That being the case, Bingo Hearts' developers put a cool video game spin on their creation with the addition of power-ups designed to give you an edge. We're talking the works, from the super rare Instant Bingo to Double Cells that automatically take up more spaces, thus increasing your odds to win. The rest tie into the freemium economy that is relatively easy to understand.
Here's how it works. Bingo Bucks allow you to purchase Bingo cards to play the game; you can't enjoy Bingo Hearts without this virtual currency. Gems, meanwhile, let you spin the slot machine to possibly earn coins, which help you buy power-ups. That's essentially the gist of it.
Initially, we expected TiniDream to take the low road and jack up prices to strong arm consumers into spending real-world dollars, but the company surprised us by generously paying out coins and gems while at the same time keeping the cost of bingo cards low. That is, unless you compete in special tournaments where the price to entry is significantly higher, but that is always your choice to make. Stick with standard games, where each card is two bucks, and you'll be able to play Bingo Hearts for quite a while. Not only that, but gaining experience allows you to level up, thus gaining more bucks; plus, daily rewards mean you'll always be able to play a game or two.Even better, multiple people can win during a single round. In fact, the game routinely informs you how many folks are playing (at times over 60), and the number of possible B-I-N-G-Os remaining. This ratchets up the intensity and tempts you to fork over some gold coins for an instant power-up. Speaking of which, items are randomized to prevent rampant cheating, a nice touch.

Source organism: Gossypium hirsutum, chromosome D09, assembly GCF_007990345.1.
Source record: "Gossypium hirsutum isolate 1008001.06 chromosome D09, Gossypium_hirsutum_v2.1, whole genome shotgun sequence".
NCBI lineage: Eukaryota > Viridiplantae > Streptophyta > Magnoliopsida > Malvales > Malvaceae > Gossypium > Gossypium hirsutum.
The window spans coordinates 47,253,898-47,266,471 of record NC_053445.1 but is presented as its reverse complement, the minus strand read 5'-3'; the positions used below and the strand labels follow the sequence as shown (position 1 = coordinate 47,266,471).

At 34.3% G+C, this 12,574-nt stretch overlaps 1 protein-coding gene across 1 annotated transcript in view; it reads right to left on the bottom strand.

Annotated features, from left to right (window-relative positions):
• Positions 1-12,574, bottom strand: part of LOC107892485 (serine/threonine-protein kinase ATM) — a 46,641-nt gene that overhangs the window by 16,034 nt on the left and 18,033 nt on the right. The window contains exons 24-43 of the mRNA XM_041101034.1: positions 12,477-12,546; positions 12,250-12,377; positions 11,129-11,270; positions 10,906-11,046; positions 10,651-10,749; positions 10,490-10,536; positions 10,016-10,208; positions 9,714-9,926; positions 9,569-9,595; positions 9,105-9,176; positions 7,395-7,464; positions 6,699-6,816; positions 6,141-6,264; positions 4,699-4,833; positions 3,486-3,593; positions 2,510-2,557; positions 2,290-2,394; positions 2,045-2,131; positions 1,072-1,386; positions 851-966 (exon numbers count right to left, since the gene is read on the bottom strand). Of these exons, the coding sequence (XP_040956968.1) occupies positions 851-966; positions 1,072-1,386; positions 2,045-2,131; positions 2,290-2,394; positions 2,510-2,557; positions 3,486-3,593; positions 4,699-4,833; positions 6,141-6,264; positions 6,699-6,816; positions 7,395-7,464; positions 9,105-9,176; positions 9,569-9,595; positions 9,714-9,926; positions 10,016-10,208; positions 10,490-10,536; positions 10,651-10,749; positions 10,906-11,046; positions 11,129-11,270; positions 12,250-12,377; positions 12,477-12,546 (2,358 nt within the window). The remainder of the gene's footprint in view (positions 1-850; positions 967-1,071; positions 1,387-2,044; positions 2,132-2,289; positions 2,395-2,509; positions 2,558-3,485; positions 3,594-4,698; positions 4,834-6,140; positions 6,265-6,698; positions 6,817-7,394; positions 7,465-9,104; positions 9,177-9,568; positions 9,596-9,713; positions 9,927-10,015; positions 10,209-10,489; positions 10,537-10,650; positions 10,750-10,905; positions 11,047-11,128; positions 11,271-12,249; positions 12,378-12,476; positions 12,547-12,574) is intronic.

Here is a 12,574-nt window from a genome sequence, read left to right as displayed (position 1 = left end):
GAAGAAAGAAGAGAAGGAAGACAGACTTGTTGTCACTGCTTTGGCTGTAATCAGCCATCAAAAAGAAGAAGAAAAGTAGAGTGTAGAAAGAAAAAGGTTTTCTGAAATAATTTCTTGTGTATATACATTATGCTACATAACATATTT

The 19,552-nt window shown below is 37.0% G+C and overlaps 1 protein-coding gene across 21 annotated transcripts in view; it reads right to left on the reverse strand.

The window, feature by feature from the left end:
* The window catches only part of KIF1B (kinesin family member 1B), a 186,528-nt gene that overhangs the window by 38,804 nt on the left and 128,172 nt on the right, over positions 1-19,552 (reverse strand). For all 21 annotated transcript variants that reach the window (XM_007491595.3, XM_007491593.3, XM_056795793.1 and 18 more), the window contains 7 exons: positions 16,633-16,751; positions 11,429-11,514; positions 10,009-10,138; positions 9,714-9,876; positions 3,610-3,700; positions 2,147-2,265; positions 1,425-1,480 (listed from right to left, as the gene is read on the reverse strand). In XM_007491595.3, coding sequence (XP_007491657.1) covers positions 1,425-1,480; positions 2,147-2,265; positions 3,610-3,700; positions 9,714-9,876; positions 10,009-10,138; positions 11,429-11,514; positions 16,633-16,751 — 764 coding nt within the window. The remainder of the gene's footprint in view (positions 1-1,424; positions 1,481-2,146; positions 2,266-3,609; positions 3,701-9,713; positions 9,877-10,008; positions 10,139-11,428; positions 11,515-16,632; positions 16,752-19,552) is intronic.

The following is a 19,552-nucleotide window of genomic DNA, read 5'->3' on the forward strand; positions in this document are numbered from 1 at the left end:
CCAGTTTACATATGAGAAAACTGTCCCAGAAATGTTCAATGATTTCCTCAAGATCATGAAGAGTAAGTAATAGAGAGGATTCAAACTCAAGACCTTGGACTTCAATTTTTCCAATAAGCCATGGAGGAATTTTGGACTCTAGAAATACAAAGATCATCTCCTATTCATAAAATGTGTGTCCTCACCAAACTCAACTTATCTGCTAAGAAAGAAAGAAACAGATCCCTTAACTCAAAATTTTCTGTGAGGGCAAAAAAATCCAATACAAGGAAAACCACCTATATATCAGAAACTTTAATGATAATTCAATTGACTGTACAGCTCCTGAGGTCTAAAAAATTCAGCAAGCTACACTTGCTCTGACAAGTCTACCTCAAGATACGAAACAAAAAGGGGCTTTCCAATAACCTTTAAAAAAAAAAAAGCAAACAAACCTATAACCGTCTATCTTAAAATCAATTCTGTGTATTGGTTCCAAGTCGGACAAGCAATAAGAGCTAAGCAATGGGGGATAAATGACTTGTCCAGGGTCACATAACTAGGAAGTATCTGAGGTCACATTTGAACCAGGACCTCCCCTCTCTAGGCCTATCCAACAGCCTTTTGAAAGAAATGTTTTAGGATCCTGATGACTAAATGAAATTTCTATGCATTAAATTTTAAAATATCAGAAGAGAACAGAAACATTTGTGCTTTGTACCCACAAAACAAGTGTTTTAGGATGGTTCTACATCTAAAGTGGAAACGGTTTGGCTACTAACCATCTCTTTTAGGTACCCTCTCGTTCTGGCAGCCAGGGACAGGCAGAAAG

Oddly enough, there's no full-screen iPad version, meaning you have to blow up the image. Also strange is a lack of an Android port, which seems crazy, as Bingo Hearts would probably explode in popularity. For now, though, it's a cute, highly accessibly and downright fun bingo game anyone can enjoy.